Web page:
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article imageOp-Ed: Fake business listings on Google Maps — Fraud and stupidity

By Paul Wallis     Jun 20, 2019 in Internet
New York - Fake business listings are listed under one business name, and rerouted to a competitor. On Google Maps, this is called a “duress vertical” (great use of language, guys; it's fraud) and it’s at plague proportions.
The problem was reported by the Wall Street Journal, and according to WSJ there are hundreds of thousands of these listings, per month. The report says that 13 of the top 20 search results are in fact fake.
It’s pretty easy to add a business listing to Google products, so it’s a popular scam. Google does have a verification system for checking listings, but it’s debatable whether the countermeasures are working, in the face of the statement about hundreds of thousands of fake listings per month. May well be that the scammers aren’t being deterred, at the very least.
Stupidity incarnate
This staggeringly stupid idea also has a few downsides, believe it or not:
1. Say you’re a business and some clown lists you under a fake listing. All you need to do is prove the fake listing, and pick a number for damages. Six, seven figures sounds nice, doesn’t it? Would you like to retire early? The fake business to which you’re rerouted can oblige if you have a nice lawyer.
2. Fake listings are also fraud, just about everywhere on Earth and fraud is a criminal offence. By making a fake listing, you’re committing fraud. Any consumer can raise quite a stink about that, particularly if they’re under the impression they’re doing business with ABCD Inc and find themselves billed by WXYZ Inc. That’s called misrepresentation or false advertising, and of course, it’s all nicely documented on Google backups, etc.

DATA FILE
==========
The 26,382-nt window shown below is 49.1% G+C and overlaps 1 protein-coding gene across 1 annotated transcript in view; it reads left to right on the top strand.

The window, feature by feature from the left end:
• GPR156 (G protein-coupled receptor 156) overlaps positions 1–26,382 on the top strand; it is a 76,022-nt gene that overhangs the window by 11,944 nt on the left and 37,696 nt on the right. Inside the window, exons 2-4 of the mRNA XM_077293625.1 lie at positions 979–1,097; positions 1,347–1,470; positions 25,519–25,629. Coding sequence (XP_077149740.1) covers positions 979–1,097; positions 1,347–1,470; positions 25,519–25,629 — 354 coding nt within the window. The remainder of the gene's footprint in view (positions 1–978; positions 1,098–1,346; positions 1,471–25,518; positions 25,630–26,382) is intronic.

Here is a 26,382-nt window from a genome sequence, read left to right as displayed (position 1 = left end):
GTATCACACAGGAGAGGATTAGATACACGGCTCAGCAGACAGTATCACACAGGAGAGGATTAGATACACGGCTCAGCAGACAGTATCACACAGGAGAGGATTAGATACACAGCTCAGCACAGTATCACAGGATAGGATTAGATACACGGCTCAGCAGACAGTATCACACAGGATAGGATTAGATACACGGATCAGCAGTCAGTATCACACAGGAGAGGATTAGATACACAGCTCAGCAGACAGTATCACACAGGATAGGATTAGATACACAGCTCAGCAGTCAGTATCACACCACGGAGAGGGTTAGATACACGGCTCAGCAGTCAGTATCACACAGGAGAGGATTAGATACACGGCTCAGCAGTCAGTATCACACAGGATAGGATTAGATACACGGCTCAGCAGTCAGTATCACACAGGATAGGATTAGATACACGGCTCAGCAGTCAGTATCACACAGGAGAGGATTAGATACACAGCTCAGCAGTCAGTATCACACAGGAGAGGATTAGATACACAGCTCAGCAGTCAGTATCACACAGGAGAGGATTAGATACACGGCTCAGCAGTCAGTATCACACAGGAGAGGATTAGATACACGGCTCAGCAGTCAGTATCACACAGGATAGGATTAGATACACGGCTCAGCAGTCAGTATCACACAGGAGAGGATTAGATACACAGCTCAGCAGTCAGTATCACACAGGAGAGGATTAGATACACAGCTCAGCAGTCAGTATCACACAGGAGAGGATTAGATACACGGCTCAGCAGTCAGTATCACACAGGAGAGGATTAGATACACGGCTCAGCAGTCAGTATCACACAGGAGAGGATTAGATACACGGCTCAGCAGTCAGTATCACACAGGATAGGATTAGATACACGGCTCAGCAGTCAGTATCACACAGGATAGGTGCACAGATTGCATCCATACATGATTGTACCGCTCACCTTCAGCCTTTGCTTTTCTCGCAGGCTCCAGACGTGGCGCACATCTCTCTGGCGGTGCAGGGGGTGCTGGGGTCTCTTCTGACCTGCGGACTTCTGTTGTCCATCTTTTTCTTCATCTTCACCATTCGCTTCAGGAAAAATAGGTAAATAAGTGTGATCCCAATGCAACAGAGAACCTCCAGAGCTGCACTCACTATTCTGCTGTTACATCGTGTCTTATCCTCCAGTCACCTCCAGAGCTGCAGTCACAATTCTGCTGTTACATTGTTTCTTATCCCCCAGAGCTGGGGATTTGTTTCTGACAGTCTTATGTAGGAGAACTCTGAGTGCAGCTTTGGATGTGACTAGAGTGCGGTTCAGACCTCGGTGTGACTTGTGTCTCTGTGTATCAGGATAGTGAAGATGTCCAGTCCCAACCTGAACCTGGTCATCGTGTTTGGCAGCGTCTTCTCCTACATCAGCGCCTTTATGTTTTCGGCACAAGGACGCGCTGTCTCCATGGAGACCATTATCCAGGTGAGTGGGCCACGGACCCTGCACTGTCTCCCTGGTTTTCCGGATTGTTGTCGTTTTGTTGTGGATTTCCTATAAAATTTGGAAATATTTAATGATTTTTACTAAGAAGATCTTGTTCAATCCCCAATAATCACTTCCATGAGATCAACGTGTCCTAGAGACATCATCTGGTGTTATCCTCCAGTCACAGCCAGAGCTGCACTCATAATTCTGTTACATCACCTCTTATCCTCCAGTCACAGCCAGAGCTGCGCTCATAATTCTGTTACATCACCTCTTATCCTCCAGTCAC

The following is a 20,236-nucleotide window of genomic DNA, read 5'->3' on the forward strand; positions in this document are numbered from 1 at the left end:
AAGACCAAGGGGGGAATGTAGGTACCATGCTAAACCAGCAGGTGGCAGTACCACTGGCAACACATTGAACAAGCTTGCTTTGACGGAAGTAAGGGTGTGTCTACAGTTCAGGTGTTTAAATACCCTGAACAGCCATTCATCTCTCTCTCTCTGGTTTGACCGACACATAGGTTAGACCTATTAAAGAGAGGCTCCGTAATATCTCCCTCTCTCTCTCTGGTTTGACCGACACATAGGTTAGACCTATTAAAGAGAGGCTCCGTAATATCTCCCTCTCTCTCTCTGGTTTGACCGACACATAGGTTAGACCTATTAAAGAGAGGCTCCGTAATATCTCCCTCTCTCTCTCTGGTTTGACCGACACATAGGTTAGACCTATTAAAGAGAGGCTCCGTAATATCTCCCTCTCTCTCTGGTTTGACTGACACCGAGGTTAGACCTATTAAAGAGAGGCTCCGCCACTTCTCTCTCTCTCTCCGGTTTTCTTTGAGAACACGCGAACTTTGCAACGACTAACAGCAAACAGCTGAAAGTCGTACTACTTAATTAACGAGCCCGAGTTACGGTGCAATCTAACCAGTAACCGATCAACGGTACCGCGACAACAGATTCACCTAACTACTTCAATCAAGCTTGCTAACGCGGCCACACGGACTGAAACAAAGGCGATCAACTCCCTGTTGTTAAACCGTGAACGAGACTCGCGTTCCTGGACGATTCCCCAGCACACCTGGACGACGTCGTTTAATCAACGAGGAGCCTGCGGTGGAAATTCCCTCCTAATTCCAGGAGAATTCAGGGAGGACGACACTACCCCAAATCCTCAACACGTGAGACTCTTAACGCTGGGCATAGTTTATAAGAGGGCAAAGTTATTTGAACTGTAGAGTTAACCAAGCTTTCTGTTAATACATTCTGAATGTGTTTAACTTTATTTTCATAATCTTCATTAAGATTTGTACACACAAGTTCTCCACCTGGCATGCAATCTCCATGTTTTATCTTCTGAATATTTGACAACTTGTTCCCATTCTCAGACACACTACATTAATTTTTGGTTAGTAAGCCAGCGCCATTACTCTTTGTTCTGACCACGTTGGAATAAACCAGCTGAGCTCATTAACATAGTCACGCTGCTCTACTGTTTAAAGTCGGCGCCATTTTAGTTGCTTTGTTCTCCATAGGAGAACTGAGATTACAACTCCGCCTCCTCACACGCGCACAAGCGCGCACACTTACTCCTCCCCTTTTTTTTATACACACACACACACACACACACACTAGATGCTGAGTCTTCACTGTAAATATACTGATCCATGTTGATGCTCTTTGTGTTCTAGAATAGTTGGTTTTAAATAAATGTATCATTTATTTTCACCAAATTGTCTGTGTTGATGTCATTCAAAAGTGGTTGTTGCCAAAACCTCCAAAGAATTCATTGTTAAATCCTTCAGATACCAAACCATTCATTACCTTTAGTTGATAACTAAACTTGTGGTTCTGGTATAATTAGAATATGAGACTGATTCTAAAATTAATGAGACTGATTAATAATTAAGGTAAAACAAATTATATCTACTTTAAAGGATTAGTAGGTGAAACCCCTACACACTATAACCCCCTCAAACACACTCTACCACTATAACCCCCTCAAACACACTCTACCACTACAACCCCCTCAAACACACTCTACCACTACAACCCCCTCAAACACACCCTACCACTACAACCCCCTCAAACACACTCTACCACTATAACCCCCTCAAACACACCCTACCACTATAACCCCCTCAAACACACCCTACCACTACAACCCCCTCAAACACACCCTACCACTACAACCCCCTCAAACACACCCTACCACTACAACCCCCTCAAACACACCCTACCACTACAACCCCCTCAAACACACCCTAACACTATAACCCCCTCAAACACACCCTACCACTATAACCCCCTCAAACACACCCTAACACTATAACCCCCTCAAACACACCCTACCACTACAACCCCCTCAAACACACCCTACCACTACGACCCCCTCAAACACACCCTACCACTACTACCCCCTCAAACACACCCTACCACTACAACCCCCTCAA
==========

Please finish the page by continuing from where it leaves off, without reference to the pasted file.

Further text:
3. Google could take action against a few of these morons, to get some case law behind their rules, too. It’d be nice to shut down this racket if you can call something so naturally stupid a racket.
Consider this:
“Hi, ABCD Inc. I’d like to speak to Jack or Sue. It’s about our order.”
“Ah… Um….”
Exactly how long could you keep this farce up before the customer twigs? How happy will the customer be, to be rerouted to some pack of schmucks who can’t even pretend to be the fake listing, while not doing the business they need to do? Exactly how thrilled is the customer likely to be to meet a whole new set of idiots while attempting to do business?
It’s not all that surprising that a scam like this would be so popular. Scam artists can be remarkably dumb. Like white collar criminals, they leave an entire audit trail of the scam available for anyone to find. If anyone in enforcement, compliance or anything else did their jobs, the scammers would be too scared of severe financial consequences to even try this crap.
Moral of story: It’s tough enough for people to do business online without these adorable scammers taking up much-needed real estate as well. Case law, fraud, new rules, whatever – Search and destroy.
This opinion article was written by an independent writer. The opinions and views expressed herein are those of the author and are not necessarily intended to reflect those of
More about Fake Google Maps business listings, Fraud, Wall St Journal Google Maps report, false advertising, civil and statutory advertising law
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